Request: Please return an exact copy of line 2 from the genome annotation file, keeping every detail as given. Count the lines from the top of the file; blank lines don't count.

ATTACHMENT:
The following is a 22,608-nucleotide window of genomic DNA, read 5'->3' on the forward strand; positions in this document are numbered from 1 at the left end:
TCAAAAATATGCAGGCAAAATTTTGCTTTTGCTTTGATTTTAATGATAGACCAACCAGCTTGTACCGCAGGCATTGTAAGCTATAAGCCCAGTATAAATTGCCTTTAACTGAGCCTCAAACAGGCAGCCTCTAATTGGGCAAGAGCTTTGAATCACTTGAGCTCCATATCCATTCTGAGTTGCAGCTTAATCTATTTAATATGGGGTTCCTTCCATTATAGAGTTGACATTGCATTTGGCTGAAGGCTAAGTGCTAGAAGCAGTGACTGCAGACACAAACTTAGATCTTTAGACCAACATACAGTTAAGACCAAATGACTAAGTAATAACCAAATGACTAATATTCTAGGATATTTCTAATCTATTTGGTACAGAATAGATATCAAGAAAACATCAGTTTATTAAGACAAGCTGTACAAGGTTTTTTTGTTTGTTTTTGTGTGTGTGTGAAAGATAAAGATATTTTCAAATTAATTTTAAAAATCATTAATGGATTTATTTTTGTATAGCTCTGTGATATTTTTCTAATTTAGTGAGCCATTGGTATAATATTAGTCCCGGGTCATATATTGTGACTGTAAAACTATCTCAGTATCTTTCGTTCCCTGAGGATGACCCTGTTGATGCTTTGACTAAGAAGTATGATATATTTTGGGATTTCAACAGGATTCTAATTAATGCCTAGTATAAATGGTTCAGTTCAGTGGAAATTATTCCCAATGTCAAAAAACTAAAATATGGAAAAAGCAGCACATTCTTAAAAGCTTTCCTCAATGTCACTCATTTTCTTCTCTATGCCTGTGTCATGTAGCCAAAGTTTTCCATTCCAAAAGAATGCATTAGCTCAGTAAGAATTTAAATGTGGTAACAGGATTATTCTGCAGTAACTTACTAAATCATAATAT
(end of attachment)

TCAAAAATATGCAGGCAAAATTTTGCTTTTGCTTTGATTTTAATGATAGACCAACCAGCTTGTACCGCAGGCATTGTAAGCTATAAGCCCAGTATAAATTGCCTTTAACTGAGCCTCAAACAGGCAGCCTCTAATTGGGCAAGAGCTTTGAATCACTTGAGCTCCATATCCATTCTGAGTTGCAGCTTAATCTATTTAATATGGGGTTCCTTCCATTATAGAGTTGACATTGCATTTGGCTGAAGGCTAAGTGCTAGAAGCAGTGACTGCAGACACAAACTTAGATCTTTAGACCAACATACAGTTAAGACCAAATGACTAAGTAATAACCAAATGACTAATATTCTAGGATATTTCTAATCTATTTGGTACAGAATAGATATCAAGAAAACATCAGTTTATTAAGACAAGCTGTACAAGGTTTTTTTGTTTGTTTTTGTGTGTGTGTGAAAGATAAAGATATTTTCAAATTAATTTTAAAAATCATTAATGGATTTATTTTTGTATAGCTCTGTGATATTTTTCTAATTTAGTGAGCCATTGGTATAATATTAGTCCCGGGTCATATATTGTGACTGTAAAACTATCTCAGTATCTTTCGTTCCCTGAGGATGACCCTGTTGATGCTTTGACTAAGAAGTATGATATATTTTGGGATTTCAACAGGATTCTAATTAATGCCTAGTATAAATGGTTCAGTTCAGTGGAAATTATTCCCAATGTCAAAAAACTAAAATATGGAAAAAGCAGCACATTCTTAAAAGCTTTCCTCAATGTCACTCATTTTCTTCTCTATGCCTGTGTCATGTAGCCAAAGTTTTCCATTCCAAAAGAATGCATTAGCTCAGTAAGAATTTAAATGTGGTAACAGGATTATTCTGCAGTAACTTACTAAATCATAATAT